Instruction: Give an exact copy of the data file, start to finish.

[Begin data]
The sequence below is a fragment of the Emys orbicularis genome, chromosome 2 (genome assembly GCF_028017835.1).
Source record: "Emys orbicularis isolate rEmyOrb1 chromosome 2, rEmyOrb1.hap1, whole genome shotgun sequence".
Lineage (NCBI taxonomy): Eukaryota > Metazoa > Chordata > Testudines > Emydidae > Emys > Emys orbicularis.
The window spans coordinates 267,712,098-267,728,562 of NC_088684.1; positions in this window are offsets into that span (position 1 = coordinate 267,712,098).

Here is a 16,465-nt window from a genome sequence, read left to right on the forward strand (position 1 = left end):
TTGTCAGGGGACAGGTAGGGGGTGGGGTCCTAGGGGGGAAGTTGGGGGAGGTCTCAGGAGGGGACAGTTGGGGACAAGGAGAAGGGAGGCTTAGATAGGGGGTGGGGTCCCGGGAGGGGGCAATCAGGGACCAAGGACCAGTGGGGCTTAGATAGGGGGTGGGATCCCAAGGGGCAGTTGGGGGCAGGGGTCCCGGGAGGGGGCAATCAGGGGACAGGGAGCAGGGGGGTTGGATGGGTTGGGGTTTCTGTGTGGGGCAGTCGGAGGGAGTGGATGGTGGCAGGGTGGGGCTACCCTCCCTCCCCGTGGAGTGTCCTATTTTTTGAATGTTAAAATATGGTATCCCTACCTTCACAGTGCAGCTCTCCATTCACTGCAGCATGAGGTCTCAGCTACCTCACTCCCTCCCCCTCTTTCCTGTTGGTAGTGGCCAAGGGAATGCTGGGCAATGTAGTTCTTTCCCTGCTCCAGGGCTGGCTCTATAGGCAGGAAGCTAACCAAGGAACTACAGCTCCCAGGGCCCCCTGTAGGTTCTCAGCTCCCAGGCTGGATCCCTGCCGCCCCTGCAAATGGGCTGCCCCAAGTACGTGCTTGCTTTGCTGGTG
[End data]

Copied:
The sequence below is a fragment of the Emys orbicularis genome, chromosome 2 (genome assembly GCF_028017835.1).
Source record: "Emys orbicularis isolate rEmyOrb1 chromosome 2, rEmyOrb1.hap1, whole genome shotgun sequence".
Lineage (NCBI taxonomy): Eukaryota > Metazoa > Chordata > Testudines > Emydidae > Emys > Emys orbicularis.
The window spans coordinates 267,712,098-267,728,562 of NC_088684.1; positions in this window are offsets into that span (position 1 = coordinate 267,712,098).

Here is a 16,465-nt window from a genome sequence, read left to right on the forward strand (position 1 = left end):
TTGTCAGGGGACAGGTAGGGGGTGGGGTCCTAGGGGGGAAGTTGGGGGAGGTCTCAGGAGGGGACAGTTGGGGACAAGGAGAAGGGAGGCTTAGATAGGGGGTGGGGTCCCGGGAGGGGGCAATCAGGGACCAAGGACCAGTGGGGCTTAGATAGGGGGTGGGATCCCAAGGGGCAGTTGGGGGCAGGGGTCCCGGGAGGGGGCAATCAGGGGACAGGGAGCAGGGGGGTTGGATGGGTTGGGGTTTCTGTGTGGGGCAGTCGGAGGGAGTGGATGGTGGCAGGGTGGGGCTACCCTCCCTCCCCGTGGAGTGTCCTATTTTTTGAATGTTAAAATATGGTATCCCTACCTTCACAGTGCAGCTCTCCATTCACTGCAGCATGAGGTCTCAGCTACCTCACTCCCTCCCCCTCTTTCCTGTTGGTAGTGGCCAAGGGAATGCTGGGCAATGTAGTTCTTTCCCTGCTCCAGGGCTGGCTCTATAGGCAGGAAGCTAACCAAGGAACTACAGCTCCCAGGGCCCCCTGTAGGTTCTCAGCTCCCAGGCTGGATCCCTGCCGCCCCTGCAAATGGGCTGCCCCAAGTACGTGCTTGCTTTGCTGGTG